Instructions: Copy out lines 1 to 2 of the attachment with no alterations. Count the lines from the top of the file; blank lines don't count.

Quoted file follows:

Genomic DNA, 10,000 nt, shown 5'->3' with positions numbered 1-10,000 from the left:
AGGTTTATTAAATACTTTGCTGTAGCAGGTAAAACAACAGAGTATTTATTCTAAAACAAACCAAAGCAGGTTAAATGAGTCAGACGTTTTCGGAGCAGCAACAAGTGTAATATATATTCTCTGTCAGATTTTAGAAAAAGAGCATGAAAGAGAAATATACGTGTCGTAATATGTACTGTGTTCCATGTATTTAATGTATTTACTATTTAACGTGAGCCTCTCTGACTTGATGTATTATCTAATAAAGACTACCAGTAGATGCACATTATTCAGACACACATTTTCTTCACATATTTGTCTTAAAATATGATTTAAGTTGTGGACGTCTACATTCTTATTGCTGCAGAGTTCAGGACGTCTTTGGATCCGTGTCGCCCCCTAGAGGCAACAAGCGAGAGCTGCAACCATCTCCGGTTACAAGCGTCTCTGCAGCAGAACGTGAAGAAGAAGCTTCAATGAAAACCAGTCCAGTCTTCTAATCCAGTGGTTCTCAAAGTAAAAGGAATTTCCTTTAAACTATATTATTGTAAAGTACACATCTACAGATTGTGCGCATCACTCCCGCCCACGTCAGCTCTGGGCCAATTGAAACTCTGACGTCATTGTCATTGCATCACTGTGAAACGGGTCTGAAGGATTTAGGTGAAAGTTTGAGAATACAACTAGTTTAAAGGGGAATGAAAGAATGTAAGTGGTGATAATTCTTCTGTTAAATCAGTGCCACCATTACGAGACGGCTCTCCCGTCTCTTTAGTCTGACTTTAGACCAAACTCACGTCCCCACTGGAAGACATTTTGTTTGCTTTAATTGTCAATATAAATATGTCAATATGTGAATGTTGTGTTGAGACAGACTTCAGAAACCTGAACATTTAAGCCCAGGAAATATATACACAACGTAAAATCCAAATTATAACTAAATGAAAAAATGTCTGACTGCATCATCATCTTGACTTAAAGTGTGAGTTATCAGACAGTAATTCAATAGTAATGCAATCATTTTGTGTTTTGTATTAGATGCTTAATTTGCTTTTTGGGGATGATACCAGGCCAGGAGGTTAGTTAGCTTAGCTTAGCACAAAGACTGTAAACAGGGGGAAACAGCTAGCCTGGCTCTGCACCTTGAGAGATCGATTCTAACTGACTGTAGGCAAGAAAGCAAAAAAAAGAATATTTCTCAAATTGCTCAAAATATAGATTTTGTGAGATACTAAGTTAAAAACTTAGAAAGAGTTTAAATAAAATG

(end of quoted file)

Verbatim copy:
Genomic DNA, 10,000 nt, shown 5'->3' with positions numbered 1-10,000 from the left:
AGGTTTATTAAATACTTTGCTGTAGCAGGTAAAACAACAGAGTATTTATTCTAAAACAAACCAAAGCAGGTTAAATGAGTCAGACGTTTTCGGAGCAGCAACAAGTGTAATATATATTCTCTGTCAGATTTTAGAAAAAGAGCATGAAAGAGAAATATACGTGTCGTAATATGTACTGTGTTCCATGTATTTAATGTATTTACTATTTAACGTGAGCCTCTCTGACTTGATGTATTATCTAATAAAGACTACCAGTAGATGCACATTATTCAGACACACATTTTCTTCACATATTTGTCTTAAAATATGATTTAAGTTGTGGACGTCTACATTCTTATTGCTGCAGAGTTCAGGACGTCTTTGGATCCGTGTCGCCCCCTAGAGGCAACAAGCGAGAGCTGCAACCATCTCCGGTTACAAGCGTCTCTGCAGCAGAACGTGAAGAAGAAGCTTCAATGAAAACCAGTCCAGTCTTCTAATCCAGTGGTTCTCAAAGTAAAAGGAATTTCCTTTAAACTATATTATTGTAAAGTACACATCTACAGATTGTGCGCATCACTCCCGCCCACGTCAGCTCTGGGCCAATTGAAACTCTGACGTCATTGTCATTGCATCACTGTGAAACGGGTCTGAAGGATTTAGGTGAAAGTTTGAGAATACAACTAGTTTAAAGGGGAATGAAAGAATGTAAGTGGTGATAATTCTTCTGTTAAATCAGTGCCACCATTACGAGACGGCTCTCCCGTCTCTTTAGTCTGACTTTAGACCAAACTCACGTCCCCACTGGAAGACATTTTGTTTGCTTTAATTGTCAATATAAATATGTCAATATGTGAATGTTGTGTTGAGACAGACTTCAGAAACCTGAACATTTAAGCCCAGGAAATATATACACAACGTAAAATCCAAATTATAACTAAATGAAAAAATGTCTGACTGCATCATCATCTTGACTTAAAGTGTGAGTTATCAGACAGTAATTCAATAGTAATGCAATCATTTTGTGTTTTGTATTAGATGCTTAATTTGCTTTTTGGGGATGATACCAGGCCAGGAGGTTAGTTAGCTTAGCTTAGCACAAAGACTGTAAACAGGGGGAAACAGCTAGCCTGGCTCTGCACCTTGAGAGATCGATTCTAACTGACTGTAGGCAAGAAAGCAAAAAAAAGAATATTTCTCAAATTGCTCAAAATATAGATTTTGTGAGATACTAAGTTAAAAACTTAGAAAGAGTTTAAATAAAATG